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Explained: Why Google, Apple Might Be in Trouble With India’s Antitrust Watchdog

Through iOS and Android, Apple and Google control over 95 percent of the app store market share outside of China.

Published
Explainers
5 min read
Explained: Why Google, Apple Might Be in Trouble With India’s Antitrust Watchdog
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In March, a report was placed before the Competition Commission of India (CCI), the national competition and antitrust watchdog, following an investigation which reportedly found Google Play's payments policy "unfair and discriminatory".

Further hearings on the findings of this report will begin soon and the tech giant will have a chance to present its argument to the regulator, The Economic Times reported.

At the centre of this is a policy update that Google announced towards the end of 2020. This update, which caused immediate outrage, mandated that apps must exclusively use Google's own billing and payment system for certain in-app purchases.

Through iOS and Android, Apple and Google control more than 95 percent of the app store market share outside of China, which gives them immense power over app developers and their earnings.

Regulators are beginning to sit up and take notice.

Here's a breakdown of Google's controversial policy, what the CCI has said, and what it might mean for app stores in the future:

Explained: Why Google, Apple Might Be in Trouble With India’s Antitrust Watchdog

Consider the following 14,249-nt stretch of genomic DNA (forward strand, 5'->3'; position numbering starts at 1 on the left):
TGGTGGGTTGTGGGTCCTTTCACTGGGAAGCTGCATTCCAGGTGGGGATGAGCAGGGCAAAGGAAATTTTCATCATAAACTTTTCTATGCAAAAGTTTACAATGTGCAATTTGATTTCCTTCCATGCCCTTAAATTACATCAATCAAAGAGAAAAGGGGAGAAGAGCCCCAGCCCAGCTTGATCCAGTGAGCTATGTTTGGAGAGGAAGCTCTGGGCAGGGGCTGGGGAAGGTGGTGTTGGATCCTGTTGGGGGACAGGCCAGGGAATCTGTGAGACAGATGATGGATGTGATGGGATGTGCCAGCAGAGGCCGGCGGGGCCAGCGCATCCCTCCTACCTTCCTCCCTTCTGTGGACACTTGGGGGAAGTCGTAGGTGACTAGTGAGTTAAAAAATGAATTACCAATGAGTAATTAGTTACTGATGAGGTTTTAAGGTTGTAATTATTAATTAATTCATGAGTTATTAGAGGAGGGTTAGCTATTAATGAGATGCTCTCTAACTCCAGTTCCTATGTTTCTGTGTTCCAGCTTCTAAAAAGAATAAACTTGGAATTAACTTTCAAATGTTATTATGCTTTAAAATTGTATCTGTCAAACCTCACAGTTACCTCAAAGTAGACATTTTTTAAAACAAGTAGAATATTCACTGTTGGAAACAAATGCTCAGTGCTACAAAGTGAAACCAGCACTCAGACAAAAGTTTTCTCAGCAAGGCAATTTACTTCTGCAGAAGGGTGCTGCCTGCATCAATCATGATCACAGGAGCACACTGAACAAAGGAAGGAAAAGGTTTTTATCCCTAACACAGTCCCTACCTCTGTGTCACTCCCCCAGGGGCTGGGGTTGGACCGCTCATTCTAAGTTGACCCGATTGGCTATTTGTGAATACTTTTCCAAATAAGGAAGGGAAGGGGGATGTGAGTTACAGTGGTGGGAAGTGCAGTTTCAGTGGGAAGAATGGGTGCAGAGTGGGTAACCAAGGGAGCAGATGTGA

1. 1. What Is Google's new policy?

    In September 2020, Google announced the policy update which made it mandatory for apps to use its billing system for the following in-app purchases:

    • Digital items including virtual currencies, extra lives, additional playtime, add-on items, characters, or avatars.

    • Subscription services including fitness, game, dating, education, music, video, or other content subscription services.

    • App functionality or content including an ad-free version of an app or new features not available in the free version.

    • Cloud software and services including data storage services, business productivity software, or financial management software.

    The purchase or renting of physical goods, physical services, and bill payments were not included in this.

    The problem is, using Google's billing system means giving up a hefty chunk of a developer's in-app earnings to the tech giant. It is trying to create a situation where developers will have no choice in the matter.

    Here's what Google takes from developers' in-app earnings if they use GBPS:

    • 15 percent for the first $1 million of earnings each year (if the developer is enrolled in a special programme)

    • 30 percent for earnings in excess of $1 million each year

    Note that the 15 percent wasn't part of the original plan. It was rolled out in March 2021 – seemingly as an appeasement measure – after the policy update had already met with backlash.

    It claims that only 3 percent of developers offer a paid app or sell in-app digital goods and 99 percent of those qualify for a service fee of 15 percent or less.

    Apple also has two tiers – 15 and 30 percent – and mandates its in-app purchase system (IAP) if you want to unlock features or functionality within your app including subscriptions, access to premium content, or unlocking a full version.

    Expand
  2. 2. Backlash: India and Worldwide

    The policy was supposed to roll out starting September 2021, but industry reaction saw it pushed back to June 2022 worldwide. Google also moved from a 30 percent flat rate to a two tier model.

    South Korea's parliament passed a law in 2021 to rein in app stores. It requires Apple and Google to allow alternative in-app billing systems. Both companies agreed to comply and Google even reduced the service fee for such transactions by four percent.

    In India, in October of 2021, a 350-member industry body called Alliance of Digital India Foundation (ADIF) moved the CCI seeking interim relief against Google’s upcoming policy changes.